With the colossal trade that brought about the implosion of the 2012 Miami Marlins, it has been no secret that star Giancarlo Stanton has wanted out of town. Trade rumors have swirled throughout the winter, with enough hypothetical trade scenarios to make the precocious talent want to change his name once again.
Although it has been just 12 games, the Marlins are already 2-10 and buried nine games back of the division leader Atlanta Braves. Many have resurrected the Stanton trade talks, arguing that the ball club should just finish what they started in the winter. As a result of the intensified whispers, perhaps surprisingly, Marlins officials have recently stated they are “not interested” in dealing the once-in-a-generation slugger.
I find this particularly surprising because it took six months for the Marlins to say they aren’t interested in trading Stanton. If they are so hesitant to trade him now, why the delay? My guess is the Fish just didn’t receive any offers good enough and are trying to smooth things over with him now that the regular season is underway. Even if the Marlins are still shopping him, publicly denying his availability might allow Stanton to focus solely on his game instead of the noise around him. In turn, that could still keep Stanton’s trade value at an astronomical high it is right now. I still think that, for the right package, Stanton could be dealt shortly.
Among the interested teams, per Peter Gammons, include none other than the Red Sox. With Jackie Bradley Jr. probably being demoted at some point given his slow start and service time issues, an opening in the outfield could emerge for Stanton. From there, the Sox could decide to either stick the physically imposing Stanton (he’s 6’6, 240 lbs) in his natural right field or add Stanton’s name to the list of Hall-of-Fame talents to play under the shadows of the Green Monster. Personally, the allure of Stanton continuing the long list of greatness in left field would be too good to pass up.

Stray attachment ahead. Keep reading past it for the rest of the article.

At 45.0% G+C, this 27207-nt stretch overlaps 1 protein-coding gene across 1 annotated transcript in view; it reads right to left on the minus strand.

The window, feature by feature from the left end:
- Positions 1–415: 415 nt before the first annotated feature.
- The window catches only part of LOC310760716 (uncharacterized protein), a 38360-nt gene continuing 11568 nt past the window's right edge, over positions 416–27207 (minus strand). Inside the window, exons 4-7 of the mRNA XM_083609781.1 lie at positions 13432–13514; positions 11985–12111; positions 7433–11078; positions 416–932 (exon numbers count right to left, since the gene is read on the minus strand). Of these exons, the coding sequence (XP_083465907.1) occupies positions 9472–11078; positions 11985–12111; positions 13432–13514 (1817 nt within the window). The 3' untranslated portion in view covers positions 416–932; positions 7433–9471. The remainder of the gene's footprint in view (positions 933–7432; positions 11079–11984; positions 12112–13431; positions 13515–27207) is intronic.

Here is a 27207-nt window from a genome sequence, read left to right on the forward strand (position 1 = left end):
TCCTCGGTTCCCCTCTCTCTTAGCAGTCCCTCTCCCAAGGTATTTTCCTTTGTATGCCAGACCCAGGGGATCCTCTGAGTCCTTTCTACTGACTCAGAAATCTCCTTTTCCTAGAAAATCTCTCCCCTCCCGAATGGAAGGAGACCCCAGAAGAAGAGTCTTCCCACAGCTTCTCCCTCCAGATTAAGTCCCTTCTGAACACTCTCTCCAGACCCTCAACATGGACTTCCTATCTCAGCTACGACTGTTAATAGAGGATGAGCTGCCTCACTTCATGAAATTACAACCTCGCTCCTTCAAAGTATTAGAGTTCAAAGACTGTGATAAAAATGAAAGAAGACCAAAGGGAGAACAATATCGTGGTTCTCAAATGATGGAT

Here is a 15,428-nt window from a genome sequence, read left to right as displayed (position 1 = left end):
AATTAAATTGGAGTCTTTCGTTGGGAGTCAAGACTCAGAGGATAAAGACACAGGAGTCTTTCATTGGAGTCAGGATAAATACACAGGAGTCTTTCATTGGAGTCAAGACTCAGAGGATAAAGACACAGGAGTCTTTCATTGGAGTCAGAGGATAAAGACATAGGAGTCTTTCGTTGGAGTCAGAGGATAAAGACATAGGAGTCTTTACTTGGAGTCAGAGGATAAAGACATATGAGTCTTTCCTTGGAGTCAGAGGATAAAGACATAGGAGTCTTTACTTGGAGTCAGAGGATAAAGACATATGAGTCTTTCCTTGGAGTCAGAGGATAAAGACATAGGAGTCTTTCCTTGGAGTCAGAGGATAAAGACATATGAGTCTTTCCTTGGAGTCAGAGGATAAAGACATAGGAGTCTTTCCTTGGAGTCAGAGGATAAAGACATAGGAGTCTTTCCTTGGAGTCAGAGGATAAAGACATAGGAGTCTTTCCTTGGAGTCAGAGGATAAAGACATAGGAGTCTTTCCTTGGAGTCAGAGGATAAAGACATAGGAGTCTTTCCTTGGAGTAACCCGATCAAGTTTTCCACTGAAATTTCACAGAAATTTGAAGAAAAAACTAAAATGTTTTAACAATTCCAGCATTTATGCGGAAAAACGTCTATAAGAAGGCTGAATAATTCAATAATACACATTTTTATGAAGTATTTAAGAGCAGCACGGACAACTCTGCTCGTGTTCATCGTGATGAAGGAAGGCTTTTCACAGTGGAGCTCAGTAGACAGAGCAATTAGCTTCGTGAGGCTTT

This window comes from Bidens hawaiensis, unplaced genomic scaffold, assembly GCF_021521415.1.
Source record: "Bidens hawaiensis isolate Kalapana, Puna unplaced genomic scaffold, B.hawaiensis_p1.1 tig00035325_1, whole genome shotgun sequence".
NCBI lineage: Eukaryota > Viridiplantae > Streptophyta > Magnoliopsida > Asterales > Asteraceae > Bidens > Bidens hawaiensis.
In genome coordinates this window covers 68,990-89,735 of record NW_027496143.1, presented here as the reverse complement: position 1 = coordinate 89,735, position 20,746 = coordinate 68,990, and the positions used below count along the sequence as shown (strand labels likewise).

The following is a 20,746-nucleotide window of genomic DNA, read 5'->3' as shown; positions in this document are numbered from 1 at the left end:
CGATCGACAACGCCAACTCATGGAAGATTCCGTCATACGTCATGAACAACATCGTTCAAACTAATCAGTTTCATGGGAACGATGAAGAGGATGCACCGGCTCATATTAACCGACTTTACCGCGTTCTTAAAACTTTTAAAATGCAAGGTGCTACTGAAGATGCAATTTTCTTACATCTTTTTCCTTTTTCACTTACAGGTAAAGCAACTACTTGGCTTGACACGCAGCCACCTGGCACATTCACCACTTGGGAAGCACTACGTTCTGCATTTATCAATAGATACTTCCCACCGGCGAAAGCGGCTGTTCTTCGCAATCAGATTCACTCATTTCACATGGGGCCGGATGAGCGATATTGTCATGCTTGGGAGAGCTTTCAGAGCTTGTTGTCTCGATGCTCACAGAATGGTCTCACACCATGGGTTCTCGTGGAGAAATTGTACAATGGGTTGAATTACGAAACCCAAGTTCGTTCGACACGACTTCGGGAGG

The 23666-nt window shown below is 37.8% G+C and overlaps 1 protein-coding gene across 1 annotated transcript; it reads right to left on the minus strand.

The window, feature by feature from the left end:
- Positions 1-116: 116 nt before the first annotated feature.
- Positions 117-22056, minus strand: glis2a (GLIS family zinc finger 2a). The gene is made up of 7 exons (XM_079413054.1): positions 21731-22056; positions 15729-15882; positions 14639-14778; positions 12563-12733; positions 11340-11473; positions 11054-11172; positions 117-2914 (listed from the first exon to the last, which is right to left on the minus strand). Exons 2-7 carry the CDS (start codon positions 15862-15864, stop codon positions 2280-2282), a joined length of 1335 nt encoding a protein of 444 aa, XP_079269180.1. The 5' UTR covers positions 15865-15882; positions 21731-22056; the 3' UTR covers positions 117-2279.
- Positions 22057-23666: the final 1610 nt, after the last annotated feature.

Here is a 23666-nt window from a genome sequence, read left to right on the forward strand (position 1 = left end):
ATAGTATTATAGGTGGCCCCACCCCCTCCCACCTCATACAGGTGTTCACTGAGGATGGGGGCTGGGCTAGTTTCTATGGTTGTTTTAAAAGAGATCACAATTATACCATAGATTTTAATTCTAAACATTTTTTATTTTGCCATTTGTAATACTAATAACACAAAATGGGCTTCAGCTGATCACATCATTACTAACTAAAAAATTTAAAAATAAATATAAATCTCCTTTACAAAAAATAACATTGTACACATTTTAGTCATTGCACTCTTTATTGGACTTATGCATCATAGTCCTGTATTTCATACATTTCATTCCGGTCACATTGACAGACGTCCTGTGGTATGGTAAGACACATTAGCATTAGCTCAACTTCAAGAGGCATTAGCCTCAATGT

A deal for Stanton would be unprecedented in baseball history, given his age, years of team control, and talent. At just 23 years of age, Stanton would be younger than many of the players offered in exchange for him. Contractually, Stanton is playing out 2013 at $537,000 and will be arbitration eligible for the next three years, making him a free agent following the conclusion of the 2016 season. Numbers-wise, Stanton has already lead the league in slugging, as a 22 year old, has had two 30 home run seasons, and is above average defender under most metrics (+10 defensive runs saved last year). He was nearly a six win player (5.5 WAR going by BaseballReference.com) and going by most player aging curves, the sky is the limit for Stanton.
What would it take to acquire the services of such a player heading into his prime? Short answer would be a lot of quality, young talent. Going by Eno Sarris’ work on Fangraphs for acquiring a player of Stanton’s magnitude, it would take roughly four Top 50 prospects, with two being in elite territory (top 10-20 in the game). The Sox system is one of the few that can actually meet those requirements. They have top 20 talents in shortstop Xander Bogaerts and pitcher Matt Barnes; they have quality arms in Allen Webster, Henry Owens, and Rubby De La Rosa; they have intriguing bats in Blake Swihart, Bryce Brentz, Manuel Margot, and Garin Cecchini.